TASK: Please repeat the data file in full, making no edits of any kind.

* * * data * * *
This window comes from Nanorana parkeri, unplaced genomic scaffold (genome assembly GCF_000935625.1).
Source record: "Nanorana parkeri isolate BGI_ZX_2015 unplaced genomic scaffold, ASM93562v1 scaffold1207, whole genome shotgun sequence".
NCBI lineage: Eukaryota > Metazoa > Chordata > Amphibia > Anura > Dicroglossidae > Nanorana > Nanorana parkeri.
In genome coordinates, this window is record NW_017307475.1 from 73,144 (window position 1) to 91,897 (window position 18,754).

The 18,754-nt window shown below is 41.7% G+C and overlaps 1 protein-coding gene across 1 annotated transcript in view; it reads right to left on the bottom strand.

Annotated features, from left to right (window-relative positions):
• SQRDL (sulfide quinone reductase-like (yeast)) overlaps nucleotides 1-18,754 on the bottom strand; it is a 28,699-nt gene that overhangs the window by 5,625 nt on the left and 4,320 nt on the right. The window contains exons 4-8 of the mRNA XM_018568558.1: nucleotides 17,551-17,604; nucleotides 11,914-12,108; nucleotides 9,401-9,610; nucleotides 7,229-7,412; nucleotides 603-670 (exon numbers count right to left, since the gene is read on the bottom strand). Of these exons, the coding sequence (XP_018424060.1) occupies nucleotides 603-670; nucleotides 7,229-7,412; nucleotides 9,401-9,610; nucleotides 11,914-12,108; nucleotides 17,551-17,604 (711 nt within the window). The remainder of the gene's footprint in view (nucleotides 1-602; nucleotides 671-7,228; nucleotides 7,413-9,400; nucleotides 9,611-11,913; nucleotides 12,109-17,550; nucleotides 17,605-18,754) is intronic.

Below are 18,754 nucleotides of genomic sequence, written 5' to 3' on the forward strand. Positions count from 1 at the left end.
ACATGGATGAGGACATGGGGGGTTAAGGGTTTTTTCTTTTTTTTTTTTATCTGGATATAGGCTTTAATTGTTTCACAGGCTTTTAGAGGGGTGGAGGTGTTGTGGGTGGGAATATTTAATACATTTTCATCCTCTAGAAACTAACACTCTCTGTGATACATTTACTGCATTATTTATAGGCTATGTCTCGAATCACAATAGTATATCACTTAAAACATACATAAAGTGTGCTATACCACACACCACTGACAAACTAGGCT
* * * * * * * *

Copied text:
This window comes from Nanorana parkeri, unplaced genomic scaffold (genome assembly GCF_000935625.1).
Source record: "Nanorana parkeri isolate BGI_ZX_2015 unplaced genomic scaffold, ASM93562v1 scaffold1207, whole genome shotgun sequence".
NCBI lineage: Eukaryota > Metazoa > Chordata > Amphibia > Anura > Dicroglossidae > Nanorana > Nanorana parkeri.
In genome coordinates, this window is record NW_017307475.1 from 73,144 (window position 1) to 91,897 (window position 18,754).

The 18,754-nt window shown below is 41.7% G+C and overlaps 1 protein-coding gene across 1 annotated transcript in view; it reads right to left on the bottom strand.

Annotated features, from left to right (window-relative positions):
• SQRDL (sulfide quinone reductase-like (yeast)) overlaps nucleotides 1-18,754 on the bottom strand; it is a 28,699-nt gene that overhangs the window by 5,625 nt on the left and 4,320 nt on the right. The window contains exons 4-8 of the mRNA XM_018568558.1: nucleotides 17,551-17,604; nucleotides 11,914-12,108; nucleotides 9,401-9,610; nucleotides 7,229-7,412; nucleotides 603-670 (exon numbers count right to left, since the gene is read on the bottom strand). Of these exons, the coding sequence (XP_018424060.1) occupies nucleotides 603-670; nucleotides 7,229-7,412; nucleotides 9,401-9,610; nucleotides 11,914-12,108; nucleotides 17,551-17,604 (711 nt within the window). The remainder of the gene's footprint in view (nucleotides 1-602; nucleotides 671-7,228; nucleotides 7,413-9,400; nucleotides 9,611-11,913; nucleotides 12,109-17,550; nucleotides 17,605-18,754) is intronic.

Below are 18,754 nucleotides of genomic sequence, written 5' to 3' on the forward strand. Positions count from 1 at the left end.
ACATGGATGAGGACATGGGGGGTTAAGGGTTTTTTCTTTTTTTTTTTTATCTGGATATAGGCTTTAATTGTTTCACAGGCTTTTAGAGGGGTGGAGGTGTTGTGGGTGGGAATATTTAATACATTTTCATCCTCTAGAAACTAACACTCTCTGTGATACATTTACTGCATTATTTATAGGCTATGTCTCGAATCACAATAGTATATCACTTAAAACATACATAAAGTGTGCTATACCACACACCACTGACAAACTAGGCT